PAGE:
Only one seat in Florida’s Eighth Judicial Circuit will be contested this year while incumbents for five other circuit court seats and three Alachua County Court positions are unopposed.
Judge Monica Brasington did not seek another six-year term and is stepping down from her position as a circuit court judge at the end of her current term in January 2023. According to the Secretary of State’s office, four people to date have qualified to compete for her seat.
Brasington, who was first appointed the circuit in 2013 following the death of another judge, did not describe her reasons for leaving in a note she released about her departure. Instead, she praised the “professionalism, diligence and courtesy” of the Eighth Circuit.
“Having worked on committees and workgroups throughout the state, I can say with certainty that our circuit is a special place to work, serve, and practice law and I feel very fortunate to have had that opportunity,” Brasington wrote.
The Eighth Circuit is one of 20 circuit courts in Florida, and serves Alachua, Baker, Bradford, Gilchrist, Levy and Union counties.
Florida’s circuit courts handle felony criminal cases, juvenile cases and civil cases involving more than $30,000 as well as tax cases, property and estate cases, according to the Florida Courts website.
Brasington presides over cases in one of the circuit’s civil divisions. In one of her recent high-profile cases, she ruled against Gainesville’s employee vaccine mandate.
The qualifying period to run for Brasington’s seat ended on Friday. As of Tuesday, four people are listed as qualified for the August election. Among those who will compete for the non-partisan position are an assistant state attorney, a public defender, a former public service commissioner and a former state prosecutor.
The four people who have filed to run and paid the $6,620.36 qualifying fee are:
- Sean Brewer – Brewer serves as an assistant state attorney for the Eighth Circuit. He started in 1998 and during his career has served as a division chief for three different divisions: felony crimes, crimes against women and children, and felony gun crimes.
- AuBroncee Martin – Martin has served for 24 years in the Office of Public Defender for the Eighth Circuit, where is currently a felony division chief in Alachua County.
- Nathan Skop – Skop is a former Florida Public Service Commissioner. While on the Public Service Commission, Skop was involved in adjudicating administrative law cases, ruling on motions, issuing orders and writing opinions. As part of his local law practice, he represented citizens in Archer who were opposed to the building of a solar farm.
- Dan Weisman – Weisman is a former assistant statewide prosecutor who handled drug trafficking, fraud and embezzlement, and violent gang cases. In private law practice in Gainesville, Weisman handles criminal, accident and personal injury cases. An Army veteran, Weisman also helps other veterans navigate the legal system.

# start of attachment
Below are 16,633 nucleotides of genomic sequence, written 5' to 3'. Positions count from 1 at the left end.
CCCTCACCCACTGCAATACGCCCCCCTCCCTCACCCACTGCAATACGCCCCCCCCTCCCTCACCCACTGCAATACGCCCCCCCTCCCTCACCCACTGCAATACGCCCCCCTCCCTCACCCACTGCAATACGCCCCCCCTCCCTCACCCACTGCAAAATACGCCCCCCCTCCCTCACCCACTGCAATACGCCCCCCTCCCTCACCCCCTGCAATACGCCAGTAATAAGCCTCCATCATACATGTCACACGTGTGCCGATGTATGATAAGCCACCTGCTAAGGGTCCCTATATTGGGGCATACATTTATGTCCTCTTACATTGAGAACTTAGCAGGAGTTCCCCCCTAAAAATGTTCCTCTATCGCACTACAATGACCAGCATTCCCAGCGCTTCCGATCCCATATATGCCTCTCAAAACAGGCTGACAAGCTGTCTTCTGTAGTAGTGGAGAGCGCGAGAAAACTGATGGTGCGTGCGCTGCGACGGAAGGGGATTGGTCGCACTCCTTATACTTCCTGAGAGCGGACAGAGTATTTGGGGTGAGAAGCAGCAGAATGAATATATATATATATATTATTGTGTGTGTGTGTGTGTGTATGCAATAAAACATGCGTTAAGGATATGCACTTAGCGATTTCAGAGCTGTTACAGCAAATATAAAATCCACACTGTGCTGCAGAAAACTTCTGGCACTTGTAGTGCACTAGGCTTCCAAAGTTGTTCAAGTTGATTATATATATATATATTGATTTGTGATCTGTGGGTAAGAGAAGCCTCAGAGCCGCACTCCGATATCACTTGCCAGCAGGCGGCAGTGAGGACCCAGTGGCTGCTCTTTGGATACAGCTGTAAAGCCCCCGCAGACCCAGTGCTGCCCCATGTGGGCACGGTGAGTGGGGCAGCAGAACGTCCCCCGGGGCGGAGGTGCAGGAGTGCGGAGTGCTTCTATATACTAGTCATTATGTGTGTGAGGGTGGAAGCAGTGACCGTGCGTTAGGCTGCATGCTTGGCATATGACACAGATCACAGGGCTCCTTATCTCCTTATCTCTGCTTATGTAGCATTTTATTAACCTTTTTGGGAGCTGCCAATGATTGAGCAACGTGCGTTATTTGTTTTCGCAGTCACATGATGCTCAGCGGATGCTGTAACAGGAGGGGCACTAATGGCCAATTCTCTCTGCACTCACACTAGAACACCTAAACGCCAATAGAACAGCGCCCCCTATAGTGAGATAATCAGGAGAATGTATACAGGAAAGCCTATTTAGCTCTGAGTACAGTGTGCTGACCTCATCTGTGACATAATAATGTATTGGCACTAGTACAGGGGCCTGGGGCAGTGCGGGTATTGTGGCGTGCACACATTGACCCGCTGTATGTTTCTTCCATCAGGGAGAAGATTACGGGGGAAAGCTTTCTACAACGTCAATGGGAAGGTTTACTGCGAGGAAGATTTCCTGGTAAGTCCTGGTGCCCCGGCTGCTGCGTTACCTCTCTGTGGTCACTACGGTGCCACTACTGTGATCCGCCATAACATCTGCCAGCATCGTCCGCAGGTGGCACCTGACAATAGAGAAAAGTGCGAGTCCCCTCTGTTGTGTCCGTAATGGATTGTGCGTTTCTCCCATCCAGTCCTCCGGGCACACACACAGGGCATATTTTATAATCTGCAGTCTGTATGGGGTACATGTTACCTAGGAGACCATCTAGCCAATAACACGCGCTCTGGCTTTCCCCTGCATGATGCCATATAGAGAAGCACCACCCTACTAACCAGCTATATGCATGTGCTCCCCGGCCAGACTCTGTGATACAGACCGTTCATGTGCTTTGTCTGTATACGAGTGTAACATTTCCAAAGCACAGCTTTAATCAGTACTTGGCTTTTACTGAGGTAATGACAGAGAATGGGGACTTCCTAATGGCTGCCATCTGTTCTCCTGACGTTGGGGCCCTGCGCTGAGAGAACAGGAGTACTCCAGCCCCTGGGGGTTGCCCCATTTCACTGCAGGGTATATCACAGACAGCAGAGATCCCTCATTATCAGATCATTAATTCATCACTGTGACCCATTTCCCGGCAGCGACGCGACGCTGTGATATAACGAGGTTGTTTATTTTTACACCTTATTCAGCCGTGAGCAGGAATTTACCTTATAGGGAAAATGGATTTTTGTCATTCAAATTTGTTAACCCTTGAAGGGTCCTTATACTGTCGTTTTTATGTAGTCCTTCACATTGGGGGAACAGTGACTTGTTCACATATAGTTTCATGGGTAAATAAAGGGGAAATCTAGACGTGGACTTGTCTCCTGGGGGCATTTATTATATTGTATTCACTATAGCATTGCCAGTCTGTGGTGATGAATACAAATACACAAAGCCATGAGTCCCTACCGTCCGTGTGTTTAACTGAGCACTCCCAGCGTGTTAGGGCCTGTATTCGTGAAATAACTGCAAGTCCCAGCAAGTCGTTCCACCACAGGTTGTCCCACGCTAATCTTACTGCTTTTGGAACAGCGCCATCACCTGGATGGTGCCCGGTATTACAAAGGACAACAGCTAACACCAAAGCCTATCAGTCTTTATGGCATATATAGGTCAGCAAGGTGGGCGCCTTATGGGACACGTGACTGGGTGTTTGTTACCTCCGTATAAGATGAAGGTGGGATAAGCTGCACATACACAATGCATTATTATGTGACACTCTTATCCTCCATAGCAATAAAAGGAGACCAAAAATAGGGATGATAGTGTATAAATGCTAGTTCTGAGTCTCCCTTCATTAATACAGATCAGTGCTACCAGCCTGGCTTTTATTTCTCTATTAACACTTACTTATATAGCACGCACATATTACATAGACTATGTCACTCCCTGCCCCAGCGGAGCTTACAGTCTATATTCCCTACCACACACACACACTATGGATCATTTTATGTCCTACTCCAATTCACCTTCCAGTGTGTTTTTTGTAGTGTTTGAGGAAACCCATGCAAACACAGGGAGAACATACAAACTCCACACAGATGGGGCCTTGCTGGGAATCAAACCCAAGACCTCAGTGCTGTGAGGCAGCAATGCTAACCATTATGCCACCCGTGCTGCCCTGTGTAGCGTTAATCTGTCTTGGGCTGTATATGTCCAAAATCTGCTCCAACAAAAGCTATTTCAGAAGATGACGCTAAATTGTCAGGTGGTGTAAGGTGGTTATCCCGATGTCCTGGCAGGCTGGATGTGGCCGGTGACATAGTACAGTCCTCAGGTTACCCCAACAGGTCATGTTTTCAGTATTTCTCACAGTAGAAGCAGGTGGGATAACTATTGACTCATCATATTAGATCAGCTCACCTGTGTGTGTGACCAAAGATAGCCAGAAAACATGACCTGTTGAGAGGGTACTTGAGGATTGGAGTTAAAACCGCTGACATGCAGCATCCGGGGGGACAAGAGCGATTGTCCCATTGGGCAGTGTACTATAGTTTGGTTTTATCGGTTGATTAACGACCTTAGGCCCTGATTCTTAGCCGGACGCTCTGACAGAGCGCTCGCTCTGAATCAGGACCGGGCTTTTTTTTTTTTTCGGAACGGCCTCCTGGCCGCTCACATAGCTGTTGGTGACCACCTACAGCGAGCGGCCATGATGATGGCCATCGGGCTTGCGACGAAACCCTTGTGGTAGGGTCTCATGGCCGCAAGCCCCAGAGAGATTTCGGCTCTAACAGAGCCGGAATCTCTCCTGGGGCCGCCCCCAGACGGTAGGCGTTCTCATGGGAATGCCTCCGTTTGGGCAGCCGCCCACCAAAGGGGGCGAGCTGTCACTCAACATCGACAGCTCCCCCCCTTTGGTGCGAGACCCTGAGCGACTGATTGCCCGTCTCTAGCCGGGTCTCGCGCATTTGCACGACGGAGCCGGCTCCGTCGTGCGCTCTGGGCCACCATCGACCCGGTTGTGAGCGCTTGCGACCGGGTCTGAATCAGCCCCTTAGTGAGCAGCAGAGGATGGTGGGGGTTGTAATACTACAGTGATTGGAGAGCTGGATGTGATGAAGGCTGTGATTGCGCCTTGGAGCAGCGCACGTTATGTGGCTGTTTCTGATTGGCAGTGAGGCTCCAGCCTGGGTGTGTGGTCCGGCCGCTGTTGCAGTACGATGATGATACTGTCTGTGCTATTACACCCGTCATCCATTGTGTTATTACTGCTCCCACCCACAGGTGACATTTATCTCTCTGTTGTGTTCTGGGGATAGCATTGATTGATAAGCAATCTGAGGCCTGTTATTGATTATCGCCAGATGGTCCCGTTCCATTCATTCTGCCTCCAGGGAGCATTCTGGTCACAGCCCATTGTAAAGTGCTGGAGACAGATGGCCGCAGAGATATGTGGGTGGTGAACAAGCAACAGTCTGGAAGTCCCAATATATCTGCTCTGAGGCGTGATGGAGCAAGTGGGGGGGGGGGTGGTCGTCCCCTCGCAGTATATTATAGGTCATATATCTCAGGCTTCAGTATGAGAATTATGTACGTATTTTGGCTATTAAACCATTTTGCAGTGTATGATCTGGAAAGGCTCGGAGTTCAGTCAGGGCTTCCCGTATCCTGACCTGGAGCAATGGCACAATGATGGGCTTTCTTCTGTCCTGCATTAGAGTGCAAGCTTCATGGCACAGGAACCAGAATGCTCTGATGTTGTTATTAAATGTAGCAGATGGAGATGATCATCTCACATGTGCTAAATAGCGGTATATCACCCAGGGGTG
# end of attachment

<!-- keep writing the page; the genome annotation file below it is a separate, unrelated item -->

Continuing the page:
Eighth Circuit incumbent judges who filed to run for re-election for another six-year term and face no opposition include:
- James M. Colaw – Colaw has been serving as circuit judge since 2013. In Alachua and Bradford counties, he hears criminal cases and presides over post-conviction relief cases for the entire Eighth Circuit.
- David Kreider – Kreider has been serving as circuit court judge since 2014 and previously was a county court judge. He handles criminal cases in Alachua and Gilchrist counties. Circuit-wide he handles cases involving sexual offenders and felony forensics.
- Donna M. Keim – Keim started with the Eighth Circuit in 2015. She hears civil cases and appeals cases.
- Mark W. Moseley – Moseley has been a circuit court judge since 2014 and has served as the chief judge of the Eighth Circuit since January 2021. He hears mortgage foreclosure cases and serves as backup judge for the circuit’s civil divisions.
- George M. Wright – Wright began serving as a circuit court judge in January 2021. In Alachua County, he hears cases in the family division, and in Bradford County he presides over a variety of case types including family, domestic violence, juvenile delinquency and truancy, as well as probate and other civil cases.
All five of the incumbent judges got their law degrees from UF.
Florida’s county courts handle misdemeanor criminal cases as well as traffic cases and civil cases involving less than $30,000, according to the Florida Courts website. They also may be assigned to circuit court cases.
Like circuit court judges, county court judges serve six-year terms. Three of the five Alachua County Court seats are up for votes this year. Incumbents for the three positions have all qualified for re-election and are unopposed.
The county court judges include:
- Walter M. Green – Green has served as a county judge since 2005 and presides over cases in the county criminal division III, the felony adult drug court and civil traffic court.
- Thomas M. Jaworski – Jaworski has been a county court judge since 2005 and also serves as an administrative judge. He hears cases in the county criminal division I and traffic court. He also chairs the county’s election canvassing board.
- Susan Miller-Jones – Miller-Jones has been an Alachua County judge since 2014 and previously served as a judge in Gilchrist and Levy counties. She presides over cases in the county criminal division II and traffic courts, and oversees the court’s misdemeanor mental health cases.